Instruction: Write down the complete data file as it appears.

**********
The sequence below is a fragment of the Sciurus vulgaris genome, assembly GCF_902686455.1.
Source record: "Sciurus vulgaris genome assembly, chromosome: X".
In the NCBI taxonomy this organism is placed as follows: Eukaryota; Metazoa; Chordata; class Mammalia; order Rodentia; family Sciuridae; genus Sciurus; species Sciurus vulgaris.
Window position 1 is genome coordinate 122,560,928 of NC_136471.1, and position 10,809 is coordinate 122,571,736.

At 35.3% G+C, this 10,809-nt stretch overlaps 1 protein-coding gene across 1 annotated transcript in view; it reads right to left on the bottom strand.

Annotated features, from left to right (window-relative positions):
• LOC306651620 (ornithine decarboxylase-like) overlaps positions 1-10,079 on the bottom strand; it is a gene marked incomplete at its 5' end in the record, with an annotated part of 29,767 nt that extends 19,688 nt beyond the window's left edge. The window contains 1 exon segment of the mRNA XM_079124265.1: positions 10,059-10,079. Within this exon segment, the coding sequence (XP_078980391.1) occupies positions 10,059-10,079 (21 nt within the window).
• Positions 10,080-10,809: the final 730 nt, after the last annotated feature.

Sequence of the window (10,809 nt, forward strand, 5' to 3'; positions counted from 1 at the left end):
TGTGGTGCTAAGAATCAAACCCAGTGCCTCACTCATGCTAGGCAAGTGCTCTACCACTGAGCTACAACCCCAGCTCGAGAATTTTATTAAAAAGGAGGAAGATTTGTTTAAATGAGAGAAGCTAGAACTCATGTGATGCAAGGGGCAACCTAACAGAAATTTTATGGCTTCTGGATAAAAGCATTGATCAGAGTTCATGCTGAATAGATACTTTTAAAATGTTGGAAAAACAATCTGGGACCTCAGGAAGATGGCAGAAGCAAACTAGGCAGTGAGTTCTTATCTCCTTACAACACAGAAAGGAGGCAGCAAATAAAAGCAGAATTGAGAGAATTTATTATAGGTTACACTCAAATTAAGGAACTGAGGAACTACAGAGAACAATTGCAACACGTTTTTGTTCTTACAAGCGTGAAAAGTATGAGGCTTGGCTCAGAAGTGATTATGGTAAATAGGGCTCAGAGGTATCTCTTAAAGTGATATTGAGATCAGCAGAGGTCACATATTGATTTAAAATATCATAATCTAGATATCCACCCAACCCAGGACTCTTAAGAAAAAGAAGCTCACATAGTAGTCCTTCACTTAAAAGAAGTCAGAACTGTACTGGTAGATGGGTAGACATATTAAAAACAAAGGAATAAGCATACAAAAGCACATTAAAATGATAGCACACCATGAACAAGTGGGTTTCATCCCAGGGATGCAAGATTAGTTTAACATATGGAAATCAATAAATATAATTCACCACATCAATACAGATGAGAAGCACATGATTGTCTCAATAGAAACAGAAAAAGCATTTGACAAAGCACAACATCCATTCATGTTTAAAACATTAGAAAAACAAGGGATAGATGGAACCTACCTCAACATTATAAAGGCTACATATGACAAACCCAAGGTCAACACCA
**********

The sequence below is a fragment of the Sciurus vulgaris genome, assembly GCF_902686455.1.
Source record: "Sciurus vulgaris genome assembly, chromosome: X".
In the NCBI taxonomy this organism is placed as follows: Eukaryota; Metazoa; Chordata; class Mammalia; order Rodentia; family Sciuridae; genus Sciurus; species Sciurus vulgaris.
Window position 1 is genome coordinate 122,560,928 of NC_136471.1, and position 10,809 is coordinate 122,571,736.

At 35.3% G+C, this 10,809-nt stretch overlaps 1 protein-coding gene across 1 annotated transcript in view; it reads right to left on the bottom strand.

Annotated features, from left to right (window-relative positions):
• LOC306651620 (ornithine decarboxylase-like) overlaps positions 1-10,079 on the bottom strand; it is a gene marked incomplete at its 5' end in the record, with an annotated part of 29,767 nt that extends 19,688 nt beyond the window's left edge. The window contains 1 exon segment of the mRNA XM_079124265.1: positions 10,059-10,079. Within this exon segment, the coding sequence (XP_078980391.1) occupies positions 10,059-10,079 (21 nt within the window).
• Positions 10,080-10,809: the final 730 nt, after the last annotated feature.

Sequence of the window (10,809 nt, forward strand, 5' to 3'; positions counted from 1 at the left end):
TGTGGTGCTAAGAATCAAACCCAGTGCCTCACTCATGCTAGGCAAGTGCTCTACCACTGAGCTACAACCCCAGCTCGAGAATTTTATTAAAAAGGAGGAAGATTTGTTTAAATGAGAGAAGCTAGAACTCATGTGATGCAAGGGGCAACCTAACAGAAATTTTATGGCTTCTGGATAAAAGCATTGATCAGAGTTCATGCTGAATAGATACTTTTAAAATGTTGGAAAAACAATCTGGGACCTCAGGAAGATGGCAGAAGCAAACTAGGCAGTGAGTTCTTATCTCCTTACAACACAGAAAGGAGGCAGCAAATAAAAGCAGAATTGAGAGAATTTATTATAGGTTACACTCAAATTAAGGAACTGAGGAACTACAGAGAACAATTGCAACACGTTTTTGTTCTTACAAGCGTGAAAAGTATGAGGCTTGGCTCAGAAGTGATTATGGTAAATAGGGCTCAGAGGTATCTCTTAAAGTGATATTGAGATCAGCAGAGGTCACATATTGATTTAAAATATCATAATCTAGATATCCACCCAACCCAGGACTCTTAAGAAAAAGAAGCTCACATAGTAGTCCTTCACTTAAAAGAAGTCAGAACTGTACTGGTAGATGGGTAGACATATTAAAAACAAAGGAATAAGCATACAAAAGCACATTAAAATGATAGCACACCATGAACAAGTGGGTTTCATCCCAGGGATGCAAGATTAGTTTAACATATGGAAATCAATAAATATAATTCACCACATCAATACAGATGAGAAGCACATGATTGTCTCAATAGAAACAGAAAAAGCATTTGACAAAGCACAACATCCATTCATGTTTAAAACATTAGAAAAACAAGGGATAGATGGAACCTACCTCAACATTATAAAGGCTACATATGACAAACCCAAGGTCAACACCA